The most remote of Belize’s atolls, Lighthouse Reef features abundant shallow reefs, ledges, and massive drop-offs that are home to about 200 fish species. I spent my safety stop watching crabs scuttle across the sands and butterflyfish and angelfish weaving through abundant staghorn and elkhorn corals. Soon we were back on the boat, sharing stories of our experiences at this famed site.

Half Moon Caye

Next we took a shoreside visit to Half Moon Caye Natural Monument,  home to a rare littoral forest crawling with hermit crabs. If you stand still, you will see the ground moving slowly and in shells. 

One reason for the protection status is the large nesting colony of the rare white-phase red-footed booby that resides in the ziricote trees. A short trail from shore leads to a bird tower, where researchers can observe and study the island’s booby populations as well as see magnificent frigate birds soaring above. The island is also a turtle nesting ground and home to the historic lighthouse from which Lighthouse Atoll takes its name. 

The reef wall that borders Half Moon Caye features an astounding 3,000-foot (914-meter) drop-off. We explored Angelfish Wall, named for the gray angelfish living along the site. This dive features a variety of terrain with a deep, south-facing drop-off, a shallow reef bed at 35 feet (10.7 meters), and turtle grasses to the north. 

The seagrass features a surprising abundance of life. Several mounds of white sand begged to be overlooked, but we couldn’t ignore the eyes that followed us and the steady opening and closing of gills with each breath. We then paused to watch southern stingrays flit their wings and take flight from the seafloor. 

Venturing farther into the seagrass, we found queen conchs mating and laying eggs. The 2- to 3-inch (5- to 7.6-centimeter) sticky secretions the females deposit can contain up to half a million eggs. The sand beneath the seagrass binds to the sticky egg deposits and camouflages them from predators. Near the conchs in the meadows, we found large queen triggerfish and hogfish, which are conch predators. 

Caracol, located within the Chiquibul Forest Reserve, is the largest Mayan site in Belize.
Caracol, located within the Chiquibul Forest Reserve, is the largest Mayan site in Belize. © Maureen Robbs
© Maureen Robbs

Returning to Port

Our final dives took us back to Turneffe Caye, where we explored Amberhead South. We set out for a double dip in the early morning and watched as the reef started to awaken. A sleepy porcupinefish emerged from a boulder coral, rubbing its eyes and wondering why I was disturbing its slumber. I followed it for a few minutes as it dawdled around the reef. 

Distracted by queen and gray angelfish sightings, we continued while pushing against a strong current. We spotted a massive free-swimming remora off in the blue and scanned the surroundings to see if it had recently been paired with a host. We continued along the site, enjoying the rich variety of corals as we exhaled our final breaths beneath the Caribbean Sea.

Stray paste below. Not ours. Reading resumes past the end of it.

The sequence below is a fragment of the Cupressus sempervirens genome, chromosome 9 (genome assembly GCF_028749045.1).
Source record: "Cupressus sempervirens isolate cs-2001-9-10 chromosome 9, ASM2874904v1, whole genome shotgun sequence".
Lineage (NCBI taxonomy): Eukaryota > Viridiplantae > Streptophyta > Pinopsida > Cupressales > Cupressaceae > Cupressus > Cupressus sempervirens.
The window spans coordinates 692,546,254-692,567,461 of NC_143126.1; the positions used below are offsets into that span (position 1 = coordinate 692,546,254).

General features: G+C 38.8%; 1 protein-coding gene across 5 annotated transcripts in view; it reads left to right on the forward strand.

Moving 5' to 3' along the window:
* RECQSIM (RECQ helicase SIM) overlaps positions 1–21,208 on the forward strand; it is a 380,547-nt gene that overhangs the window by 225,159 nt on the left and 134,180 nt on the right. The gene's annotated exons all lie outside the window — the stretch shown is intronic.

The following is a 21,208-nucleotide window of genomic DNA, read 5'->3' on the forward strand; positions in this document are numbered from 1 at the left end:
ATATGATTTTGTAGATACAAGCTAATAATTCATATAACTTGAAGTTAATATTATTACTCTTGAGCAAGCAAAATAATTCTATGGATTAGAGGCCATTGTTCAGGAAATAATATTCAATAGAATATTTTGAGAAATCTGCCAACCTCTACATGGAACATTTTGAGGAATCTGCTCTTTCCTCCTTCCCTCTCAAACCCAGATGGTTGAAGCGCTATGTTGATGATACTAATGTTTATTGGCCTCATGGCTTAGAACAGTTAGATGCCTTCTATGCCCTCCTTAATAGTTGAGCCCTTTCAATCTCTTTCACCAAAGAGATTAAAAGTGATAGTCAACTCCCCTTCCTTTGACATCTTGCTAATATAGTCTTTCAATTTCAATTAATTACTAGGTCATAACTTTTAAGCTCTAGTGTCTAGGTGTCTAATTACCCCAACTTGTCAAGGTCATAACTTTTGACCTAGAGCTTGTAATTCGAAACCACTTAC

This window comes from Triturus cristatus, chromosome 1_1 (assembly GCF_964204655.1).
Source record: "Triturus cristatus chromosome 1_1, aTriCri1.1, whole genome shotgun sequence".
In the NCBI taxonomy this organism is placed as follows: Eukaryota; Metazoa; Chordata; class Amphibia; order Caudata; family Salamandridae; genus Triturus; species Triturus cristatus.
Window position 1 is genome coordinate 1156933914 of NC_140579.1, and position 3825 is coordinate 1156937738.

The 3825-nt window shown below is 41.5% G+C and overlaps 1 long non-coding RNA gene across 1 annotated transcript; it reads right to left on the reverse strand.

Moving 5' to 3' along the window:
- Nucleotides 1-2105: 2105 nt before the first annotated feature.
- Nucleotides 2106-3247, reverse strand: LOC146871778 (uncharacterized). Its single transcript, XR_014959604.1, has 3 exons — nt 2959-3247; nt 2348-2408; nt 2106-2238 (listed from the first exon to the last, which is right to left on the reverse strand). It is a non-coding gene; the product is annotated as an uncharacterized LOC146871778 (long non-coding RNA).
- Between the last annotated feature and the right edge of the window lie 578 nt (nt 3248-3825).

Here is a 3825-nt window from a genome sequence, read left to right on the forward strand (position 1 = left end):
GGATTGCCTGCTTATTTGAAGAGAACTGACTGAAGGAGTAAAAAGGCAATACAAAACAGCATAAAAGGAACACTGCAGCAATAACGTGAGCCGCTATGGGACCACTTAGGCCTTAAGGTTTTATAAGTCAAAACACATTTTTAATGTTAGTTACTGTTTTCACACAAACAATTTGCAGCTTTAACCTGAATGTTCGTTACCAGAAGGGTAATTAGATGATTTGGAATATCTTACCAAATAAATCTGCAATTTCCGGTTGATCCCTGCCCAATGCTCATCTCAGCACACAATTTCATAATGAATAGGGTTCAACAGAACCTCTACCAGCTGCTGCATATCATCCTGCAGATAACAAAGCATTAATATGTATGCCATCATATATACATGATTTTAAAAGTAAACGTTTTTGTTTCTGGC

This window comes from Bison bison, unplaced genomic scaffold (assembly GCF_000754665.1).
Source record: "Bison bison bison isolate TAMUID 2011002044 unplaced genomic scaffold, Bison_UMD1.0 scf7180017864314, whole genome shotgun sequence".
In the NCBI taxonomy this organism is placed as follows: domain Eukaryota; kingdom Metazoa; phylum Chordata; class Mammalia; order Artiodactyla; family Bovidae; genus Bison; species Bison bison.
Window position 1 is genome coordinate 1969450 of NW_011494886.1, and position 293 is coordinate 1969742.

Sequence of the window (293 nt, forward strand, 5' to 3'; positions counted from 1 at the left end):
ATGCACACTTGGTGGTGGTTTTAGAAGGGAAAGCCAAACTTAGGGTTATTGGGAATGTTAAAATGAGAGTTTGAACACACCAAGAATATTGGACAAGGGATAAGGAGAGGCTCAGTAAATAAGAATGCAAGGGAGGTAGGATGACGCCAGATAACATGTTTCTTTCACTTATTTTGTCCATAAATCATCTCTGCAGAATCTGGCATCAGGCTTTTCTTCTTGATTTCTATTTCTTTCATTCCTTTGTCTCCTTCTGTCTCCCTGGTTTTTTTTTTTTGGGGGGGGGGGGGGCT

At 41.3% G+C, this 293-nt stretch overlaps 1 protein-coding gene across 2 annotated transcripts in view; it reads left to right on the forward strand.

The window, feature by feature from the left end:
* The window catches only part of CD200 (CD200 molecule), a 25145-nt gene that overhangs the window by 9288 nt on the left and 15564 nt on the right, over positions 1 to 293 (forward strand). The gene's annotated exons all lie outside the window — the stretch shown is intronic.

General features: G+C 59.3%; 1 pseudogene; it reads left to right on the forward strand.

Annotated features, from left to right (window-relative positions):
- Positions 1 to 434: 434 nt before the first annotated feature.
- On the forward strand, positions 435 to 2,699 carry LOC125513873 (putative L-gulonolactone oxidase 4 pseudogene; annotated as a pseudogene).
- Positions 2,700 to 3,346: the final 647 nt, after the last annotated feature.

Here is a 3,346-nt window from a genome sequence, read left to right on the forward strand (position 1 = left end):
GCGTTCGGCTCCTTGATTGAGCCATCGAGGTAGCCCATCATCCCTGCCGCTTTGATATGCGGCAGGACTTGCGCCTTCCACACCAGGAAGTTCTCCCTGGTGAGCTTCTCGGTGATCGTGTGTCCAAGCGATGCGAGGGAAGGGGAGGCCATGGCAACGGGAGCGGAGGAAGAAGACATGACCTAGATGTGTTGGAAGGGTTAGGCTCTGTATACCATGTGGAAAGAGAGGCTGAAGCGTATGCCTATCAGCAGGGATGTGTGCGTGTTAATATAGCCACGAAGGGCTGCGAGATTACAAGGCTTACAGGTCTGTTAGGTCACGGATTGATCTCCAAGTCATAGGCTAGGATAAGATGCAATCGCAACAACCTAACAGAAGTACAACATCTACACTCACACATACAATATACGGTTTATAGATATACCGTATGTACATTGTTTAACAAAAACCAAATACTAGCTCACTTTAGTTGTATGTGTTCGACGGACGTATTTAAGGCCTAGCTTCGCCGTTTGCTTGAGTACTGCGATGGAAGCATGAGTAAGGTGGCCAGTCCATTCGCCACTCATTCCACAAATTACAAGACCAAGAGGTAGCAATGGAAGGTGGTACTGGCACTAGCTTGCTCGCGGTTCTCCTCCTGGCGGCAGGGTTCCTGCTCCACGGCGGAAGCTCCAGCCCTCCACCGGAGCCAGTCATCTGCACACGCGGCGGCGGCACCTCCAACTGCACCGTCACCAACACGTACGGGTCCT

Belize has more than 400 islands and cayes. If you are not diving from a liveaboard, you can access many of the sites mentioned here with day boats from Caye Caulker and Ambergris Caye. From these cayes you can also easily visit the Hol Chan Marine Reserve, which has been a protected area since 1987 and is Belize’s oldest marine reserve. It is divided into four zones: the reef, seagrass beds, mangroves, and Shark Ray Alley. The reef and Shark Ray Alley are popular dive areas with excellent visibility and abundant life. 

The queen angelfish, a common icon of the Belizean atolls
The queen angelfish, a common icon of the Belizean atolls, forages on reef tops in thick gorgonian forests. © MARK HATTER
Nassau groupers in Belize often seek the attention of divers.
Nassau groupers in Belize often seek the attention of divers. © MARK HATTER
The wall at Quebrada on Lighthouse Atoll is stunning with all manner of colorful sponges, such as these yellow tube sponges.
The wall at Quebrada on Lighthouse Atoll is stunning with all manner of colorful sponges, such as these yellow tube sponges. © MARK HATTER

Surface Interval

From birding tours, cave tubing, and jungle ventures to historical Mayan sites, Belize has much to offer for topside exploration. During one surface interval we visited Caracol deep in the Chiquibul Forest Reserve. The largest Mayan site in Belize, covering more than 77 square miles (200 square kilometers), the Caracol area was occupied from as early as 1200 B.C.E. until 950 C.E. It was once home to more than 100,000 Mayans — larger than the current population of Belize City. For perspective, the famed Incan site of Machu Picchu is estimated to have supported 750 people at most. 

Excavations unveiled massive pyramids, monuments, tombs, a ball court for ritual games, and an astronomical observatory called the Temple of the Wooden Lintel. From the top of the main temple, Canaa, you can see the dense jungle that spans the former city and neighboring Guatemala. To cool off after a hot afternoon in the jungle, stop at one of the many waterfalls and pools, such as Rio on the River or Big Rock Falls.

You can combine caving and watersports with cave tubing tours about an hour from Belize City. A short hike through the jungle leads you to Nohoch Che’en Cave, where you can explore a cave system from the comfort of a floating tube.

How To Dive It

Pour s'y rendre : Fly into the Philip Goldson International Airport in Belize City. U.S. citizens are not required to have a visa for stays of 30 days or less. You can pay marine park fees through your tour operator. 

Conditions : Water temperatures are fairly consistent year-round, usually ranging from 78°F to 82°F (25.5°C to 27.8°C). Belize is a subtropical climate with air temperatures ranging from the mid-70s°F to the mid-80s°F (about 24°C to 29°C) on average. Visibility ranges from 45 feet (13.7 meters) to more than 100 feet (30 meters). The dry season is from December to May, and the rainy season is from June to November.

En savoir plus

See more of Belize in this photo gallery and video.


© . — Q1 2024